Out of the shadows: Clinton operated in stealth mode for months after her loss in November, but she's now actively striking back at Trump, singling out his rolling back of protections for transgender students and cuts for medical research for HIV and AIDS.


How Marine Le Pen could take France out of the EU

Rebecca Zisser / Axios

The first round of the French presidential election is this weekend and far-right populist Marine Le Pen has been near the top of the polls. She's likely to make it to the second round, where most pundits expect her to lose — just like Brexit and Donald Trump.

Focus on this: If Trump's victory taught us anything, it should be that Le Pen certainly might win the French presidency. But Trump taught us something else — talking the talk is easy, but following through once in power can be much harder. Le Pen's call to destroy the "anti-democratic monster" of the EU works well as a sound bite, but implementing it won't be easy.

Le Pen's plan upon assuming the presidency, from her manifesto:

  • A 6-month negotiation period to revamp France's place in the EU and roll back its influence — ending the visa-free Schengen Zone and giving nations an option to revert to their own currencies.
  • After 6 months, Le Pen would hold a referendum to leave the EU, only recommending against Frexit if her desired conditions are met.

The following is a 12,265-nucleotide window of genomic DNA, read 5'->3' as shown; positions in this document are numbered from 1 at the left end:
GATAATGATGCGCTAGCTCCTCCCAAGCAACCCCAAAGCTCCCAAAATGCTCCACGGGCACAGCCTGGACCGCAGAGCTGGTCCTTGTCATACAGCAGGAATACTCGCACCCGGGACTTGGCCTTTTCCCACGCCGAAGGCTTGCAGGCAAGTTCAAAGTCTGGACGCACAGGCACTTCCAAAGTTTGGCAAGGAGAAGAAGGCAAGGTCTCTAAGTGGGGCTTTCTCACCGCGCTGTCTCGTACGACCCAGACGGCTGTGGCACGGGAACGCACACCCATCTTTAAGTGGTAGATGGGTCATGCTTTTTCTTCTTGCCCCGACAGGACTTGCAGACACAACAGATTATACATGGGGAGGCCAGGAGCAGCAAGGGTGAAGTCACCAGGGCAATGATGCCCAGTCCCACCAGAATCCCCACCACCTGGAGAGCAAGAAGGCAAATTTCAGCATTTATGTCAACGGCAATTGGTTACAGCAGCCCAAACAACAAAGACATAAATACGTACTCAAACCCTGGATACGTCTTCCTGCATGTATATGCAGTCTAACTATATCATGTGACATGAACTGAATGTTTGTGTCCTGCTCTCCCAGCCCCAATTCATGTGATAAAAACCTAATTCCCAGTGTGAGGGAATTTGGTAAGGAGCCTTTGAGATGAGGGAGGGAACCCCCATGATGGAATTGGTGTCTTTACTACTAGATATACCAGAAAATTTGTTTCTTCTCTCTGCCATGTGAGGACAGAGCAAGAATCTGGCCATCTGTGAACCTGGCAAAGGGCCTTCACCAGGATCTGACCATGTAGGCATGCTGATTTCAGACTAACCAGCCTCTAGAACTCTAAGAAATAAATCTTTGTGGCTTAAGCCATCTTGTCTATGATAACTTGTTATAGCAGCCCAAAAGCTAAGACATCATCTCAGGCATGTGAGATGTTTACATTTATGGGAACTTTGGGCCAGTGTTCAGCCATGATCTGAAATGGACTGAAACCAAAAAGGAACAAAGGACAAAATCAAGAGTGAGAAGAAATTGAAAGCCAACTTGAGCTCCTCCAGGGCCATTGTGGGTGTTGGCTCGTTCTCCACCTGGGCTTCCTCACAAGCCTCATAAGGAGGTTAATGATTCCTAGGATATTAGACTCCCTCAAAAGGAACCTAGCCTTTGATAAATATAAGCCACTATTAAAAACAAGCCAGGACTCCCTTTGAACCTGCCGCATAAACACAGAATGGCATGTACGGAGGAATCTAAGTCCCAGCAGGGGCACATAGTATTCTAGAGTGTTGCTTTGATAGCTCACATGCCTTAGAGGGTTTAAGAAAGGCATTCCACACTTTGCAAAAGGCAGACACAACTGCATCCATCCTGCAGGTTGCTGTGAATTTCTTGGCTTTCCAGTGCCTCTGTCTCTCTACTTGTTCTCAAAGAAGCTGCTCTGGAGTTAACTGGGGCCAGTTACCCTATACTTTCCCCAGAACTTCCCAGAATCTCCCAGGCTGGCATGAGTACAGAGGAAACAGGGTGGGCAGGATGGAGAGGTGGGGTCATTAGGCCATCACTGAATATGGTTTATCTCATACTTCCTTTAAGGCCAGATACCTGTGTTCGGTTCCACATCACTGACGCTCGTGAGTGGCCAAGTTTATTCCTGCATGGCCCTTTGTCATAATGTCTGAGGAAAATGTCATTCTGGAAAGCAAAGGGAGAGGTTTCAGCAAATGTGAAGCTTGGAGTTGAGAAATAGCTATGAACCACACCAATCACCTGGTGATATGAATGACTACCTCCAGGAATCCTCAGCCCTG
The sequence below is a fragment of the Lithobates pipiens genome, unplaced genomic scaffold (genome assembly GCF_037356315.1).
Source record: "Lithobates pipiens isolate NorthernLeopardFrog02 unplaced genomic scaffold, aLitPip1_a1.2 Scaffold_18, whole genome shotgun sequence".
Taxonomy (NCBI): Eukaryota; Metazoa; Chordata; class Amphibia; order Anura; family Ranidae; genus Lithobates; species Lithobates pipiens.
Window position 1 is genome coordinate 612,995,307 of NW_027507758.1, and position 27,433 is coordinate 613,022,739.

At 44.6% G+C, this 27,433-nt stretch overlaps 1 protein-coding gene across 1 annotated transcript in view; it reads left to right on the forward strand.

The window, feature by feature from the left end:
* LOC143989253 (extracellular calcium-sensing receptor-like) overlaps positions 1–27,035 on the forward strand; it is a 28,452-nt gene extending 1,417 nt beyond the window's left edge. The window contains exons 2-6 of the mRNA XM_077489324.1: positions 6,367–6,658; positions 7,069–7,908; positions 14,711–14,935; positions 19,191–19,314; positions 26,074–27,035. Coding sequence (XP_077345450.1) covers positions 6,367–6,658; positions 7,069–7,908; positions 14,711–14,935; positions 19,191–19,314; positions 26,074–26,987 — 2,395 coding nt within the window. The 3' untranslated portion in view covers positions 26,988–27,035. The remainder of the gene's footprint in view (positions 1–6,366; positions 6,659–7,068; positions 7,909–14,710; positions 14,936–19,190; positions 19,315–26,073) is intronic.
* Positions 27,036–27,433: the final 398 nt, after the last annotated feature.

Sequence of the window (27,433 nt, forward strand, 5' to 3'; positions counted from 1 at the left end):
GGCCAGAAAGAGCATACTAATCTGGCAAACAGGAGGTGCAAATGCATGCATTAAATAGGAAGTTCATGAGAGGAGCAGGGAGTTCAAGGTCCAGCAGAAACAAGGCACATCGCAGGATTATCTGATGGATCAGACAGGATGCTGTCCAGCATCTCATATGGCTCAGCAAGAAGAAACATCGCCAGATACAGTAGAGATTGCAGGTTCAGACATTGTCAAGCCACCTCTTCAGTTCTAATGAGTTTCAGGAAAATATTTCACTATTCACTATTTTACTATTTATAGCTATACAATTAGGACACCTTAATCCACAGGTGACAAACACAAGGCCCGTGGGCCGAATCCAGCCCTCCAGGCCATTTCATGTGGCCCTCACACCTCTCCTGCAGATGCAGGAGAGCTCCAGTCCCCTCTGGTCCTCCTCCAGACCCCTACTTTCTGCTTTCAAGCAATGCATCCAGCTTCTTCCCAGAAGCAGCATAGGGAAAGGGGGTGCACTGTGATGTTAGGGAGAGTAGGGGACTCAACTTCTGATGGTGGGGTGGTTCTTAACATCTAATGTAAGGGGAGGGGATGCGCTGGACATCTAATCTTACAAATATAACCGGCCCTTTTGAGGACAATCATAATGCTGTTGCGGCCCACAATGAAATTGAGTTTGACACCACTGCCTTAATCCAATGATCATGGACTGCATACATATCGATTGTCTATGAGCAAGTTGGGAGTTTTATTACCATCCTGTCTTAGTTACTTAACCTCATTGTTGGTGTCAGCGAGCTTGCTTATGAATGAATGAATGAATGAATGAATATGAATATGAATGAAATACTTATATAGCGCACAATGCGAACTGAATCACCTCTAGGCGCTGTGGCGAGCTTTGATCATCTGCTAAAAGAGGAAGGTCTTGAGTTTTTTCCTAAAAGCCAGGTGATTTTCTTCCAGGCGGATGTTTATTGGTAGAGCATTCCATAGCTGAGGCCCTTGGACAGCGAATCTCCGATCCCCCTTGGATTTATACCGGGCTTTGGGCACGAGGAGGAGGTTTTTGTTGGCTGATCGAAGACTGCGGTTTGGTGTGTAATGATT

Tougher than it sounds: Frexit would be more difficult than Le Pen lets on because France's participation in the EU is codified in its constitution.

  • In order to amend the constitution, Le Pen would need both houses of Parliament to approve an amendment. To make it official, she can either send it back to a joint session of Parliament that requires 60% approval or, per her promise, put it to the people in a referendum.
  • But Le Pen's National Front has just 4 members of Parliament right now — 2 in the National Assembly and 2 in the Senate — out of 925 total seats. Barring landslide gains in June's legislative elections, it's borderline inconceivable that she could get a Frexit amendment approved in both houses, let alone secure 60% of the votes in a joint session.

An alternative path: Charles de Gaulle circumvented the constitutional procedures surrounding referenda in 1962 when he took the question of a direct presidential vote to the people. He utilized a section of the constitution that allows the prime minister — selected by the president — to request a referendum on the basis of "the organization of public powers." There's now a constitutional provision requiring such changes to go in front of a constitutional council, but that might be a fight Le Pen would relish.

  • Will she hear the people sing? The European Commission's latest Eurobarometer says that 29% of French are positive about the EU, 39% are neutral, and 31% are negative, but when faced with the stark question of leaving the EU last month, 66% of French citizens said they'd stay in.